Woody2Shoes

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Based on my experience of taking very similar items to bits, to salvage timber and ironmongery, I'd second the opinion that the discoloured panel is veneered. It's difficult to see enough detail of the discoloured parts, but it could be that the veneer has been damaged - perhaps by deliberate or accidental abrasion. Are you able to add a close-up photo of the discoloured bit?
If you haven't already found him, Thomas Johnson (from Gorham, Maine) is excellent on YT.
 

Eric The Viking

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I wonder if it's been modified at some point in its life.

The middle drawer doesn't look as though it belongs - it has an applied moulding decoration around the front that doesn't seem to match the rest of the piece anywhere. Have a look at the drawers to see if they all look similarly made. Does that moulding look as though it's covering gaps where the drawer doesn't fit well?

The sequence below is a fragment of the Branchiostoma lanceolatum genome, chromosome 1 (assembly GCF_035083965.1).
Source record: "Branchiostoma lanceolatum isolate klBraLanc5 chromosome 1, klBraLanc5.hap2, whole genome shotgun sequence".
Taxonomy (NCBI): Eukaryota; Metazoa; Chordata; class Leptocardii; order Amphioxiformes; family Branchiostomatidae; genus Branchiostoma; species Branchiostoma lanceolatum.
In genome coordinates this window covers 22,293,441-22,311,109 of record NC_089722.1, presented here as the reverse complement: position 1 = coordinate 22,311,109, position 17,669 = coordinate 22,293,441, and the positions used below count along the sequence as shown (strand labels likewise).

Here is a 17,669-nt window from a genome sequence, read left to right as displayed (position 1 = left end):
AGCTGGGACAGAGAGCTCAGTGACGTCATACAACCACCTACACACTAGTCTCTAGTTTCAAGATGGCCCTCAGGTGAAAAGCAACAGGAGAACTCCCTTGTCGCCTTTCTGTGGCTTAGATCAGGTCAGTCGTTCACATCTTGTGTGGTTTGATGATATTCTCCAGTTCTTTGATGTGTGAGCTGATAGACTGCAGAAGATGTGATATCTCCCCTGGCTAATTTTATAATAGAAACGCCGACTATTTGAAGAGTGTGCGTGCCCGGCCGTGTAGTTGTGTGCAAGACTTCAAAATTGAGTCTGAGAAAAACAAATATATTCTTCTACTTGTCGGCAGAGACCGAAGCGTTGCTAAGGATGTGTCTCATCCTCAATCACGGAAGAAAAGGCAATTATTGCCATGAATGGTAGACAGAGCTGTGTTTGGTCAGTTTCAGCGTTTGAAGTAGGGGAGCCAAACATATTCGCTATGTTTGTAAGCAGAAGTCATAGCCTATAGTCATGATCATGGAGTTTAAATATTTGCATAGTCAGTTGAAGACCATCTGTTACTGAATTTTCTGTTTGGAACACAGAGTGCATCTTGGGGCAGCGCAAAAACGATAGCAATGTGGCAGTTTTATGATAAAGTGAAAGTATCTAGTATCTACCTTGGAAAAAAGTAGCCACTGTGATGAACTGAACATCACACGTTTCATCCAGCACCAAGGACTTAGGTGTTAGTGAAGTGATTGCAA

Regarding replacing the cupboard handle, probably the easiest thing is to replace both as a pair. It's easier to match in new ones (and "age" them to taste) than match one from another so they look like a pair. Because it's oak, the tannins may have caused marks where the escutcheons are fixed to the doors, but you can remove those with care.
 

Clarity

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Do you know what? I kept looking at the drawer and thinking the same thing but having had a closer look, they all seem to be made in the same way and the moulding seems to fit perfectly too. I'll upload some pictures if you wouldn't mind taking a look too?
 

Steliz

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On YouTube there is a furniture restorer called Thomas Johnson. I'm not a restorer but I like his videos, maybe you're already aware of him. He covers everything from clean up to complete re-build. Your piece looks in good shape and maybe just needs a little clean and wax.